4. Sri Sukumaran Nayar, the learned counsel for the appellant submits that the reasoning of this Court in the decision reported in Kunjamma George v. Kesava Pillai. (1963 Ker LT 68) to the effect that the bond or promissory note mentioned in Article 75 of the Limitation Act, 1908, stands on a different footine as the amount payable thereunder is immediately due, but for the instalment clause, and the debtor is only given the right to pay it in instalments; it proceeds on an erroneous consideration in regard to the nature and extent of the liability under the chitty bond and therefore it requires reconsideration. I notice the strength of this argument. As in other bonds the liability under the chitty bond also arises as soon as the document is executed for the simple reason that, when a chitty is prized and the amount towards the future instalments also is received by the subscriber, he becomes indebted to the foreman for the entire amount and the only facility given to him is to pay the amount in instalments. That liability does not appear to be any way different from the liability under any other bond of that nature. The distinction to mv mind appears to be this : as far as a chitty bond is concerned, by virtue of Section 32 (1) of the Travancore Chitties Act, without issuing a notice demanding the future instalments also along with the instalments in default the foreman is not entitled to proceed against the subscriber who had executed the bond, for the future instalments, his right otherwise being confined to the recovery of instalments in default only. This distinction may have a bearing to the interpretation that has to be given to Article 37 of the Limitation Act while considering the point of time at which the limitation starts under the said Article. In the case of chitty bonds, it could be argued, by the operation of Section 32 (1) of the Travancore Chitty Act that the liability to pay the future instalments also in a lump along with the instalments in default arises only after the notice contemplated thereunder, and, in that way, the application of Article 37 of the Limitation Act to suits for recovery of amounts due under such (chitty) bonds would depend upon the fulfilment of this condition also. However, in this case the position is rather clear, because all the circumstances are against the plaintiff.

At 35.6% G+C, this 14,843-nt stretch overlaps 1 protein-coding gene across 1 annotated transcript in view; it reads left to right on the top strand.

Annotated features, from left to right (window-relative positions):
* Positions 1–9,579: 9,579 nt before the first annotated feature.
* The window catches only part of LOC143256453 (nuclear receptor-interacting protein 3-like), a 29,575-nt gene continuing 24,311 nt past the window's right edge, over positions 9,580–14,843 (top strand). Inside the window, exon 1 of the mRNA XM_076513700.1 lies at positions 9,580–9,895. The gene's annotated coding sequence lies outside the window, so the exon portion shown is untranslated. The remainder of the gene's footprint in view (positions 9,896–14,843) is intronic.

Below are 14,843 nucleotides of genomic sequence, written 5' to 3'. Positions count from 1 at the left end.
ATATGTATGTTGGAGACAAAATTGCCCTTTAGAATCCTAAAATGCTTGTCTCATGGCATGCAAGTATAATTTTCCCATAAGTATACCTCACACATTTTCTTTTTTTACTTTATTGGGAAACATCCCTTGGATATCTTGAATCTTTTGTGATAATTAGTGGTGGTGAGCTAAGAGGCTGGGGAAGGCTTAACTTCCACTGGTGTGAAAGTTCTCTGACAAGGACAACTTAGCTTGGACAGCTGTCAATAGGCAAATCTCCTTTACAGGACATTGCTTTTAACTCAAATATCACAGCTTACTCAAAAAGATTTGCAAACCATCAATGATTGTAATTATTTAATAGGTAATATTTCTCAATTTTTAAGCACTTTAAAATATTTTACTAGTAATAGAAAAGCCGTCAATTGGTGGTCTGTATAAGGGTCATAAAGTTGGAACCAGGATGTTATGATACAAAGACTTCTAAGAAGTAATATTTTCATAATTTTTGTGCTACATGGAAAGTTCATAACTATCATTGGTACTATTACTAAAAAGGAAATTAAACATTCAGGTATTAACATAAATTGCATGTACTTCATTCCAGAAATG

He had issued notice as early as on 11-3-1965; the default had commenced from as early as 16-8-1964: the claim in the plaint was for the entire amount which was payable after the 22nd instalment; and there was no indication, not to speak of a specific pleading or proof, that the plaintiff had waived the benefit of claiming the future instalments also in a lump. Having considered all these aspects together, I hold that Article 37 applies to the facts of this case, and in that view, when the cause of action had arisen on 16-8-19-64 when the default had commenced and in the absence of proof regarding any waiver, the suit should have been filed within three years from that date. Needless to say that even if the date of issue of notice is taken to be the starting point of the time, then also, by virtue of Article 113 of the present Limitation Act, the suit is barred by limitation. The learned counsel for the appellant has also argued that the issue of notice under Section 32 (1) of the Tra-vancore Chitties Act is only for the purpose of enabling the foreman to claim the future instalments in a lump, and merely for the reason that such a notice has been issued and that was not followed up by a suit, it should not be construed that the starting point of limitation is the date on which the instalments in default along with the future instalments become payable on demand by the issue of such notice, but as and when each of the instalments fell due. In support of this contention, he seeks support from an observation of Raghavan J., as he was then, in (1963 Ker LT 68), wherein at p. 69 there is the following observation :
'..... Under the sub-section, evenif the foreman decides to take advantage of the provision in the bond, even then he has to give notice in writing. In such a situation, unless the notice in writing is also given, his right does not become enforceable and, therefore, limitation cannot run against him regarding all the future instalments. The foreman will be entitled to get all the instalments which accrued due within three years prior to the date of suit.....'
In this case, the waiver in terms of Article 37 of the Limitation Act, 1963, having not been proved, it is not necessary to consider the correctness of the observation contained in the said judgment.
The result is that the appeal fails and is dismissed with costs.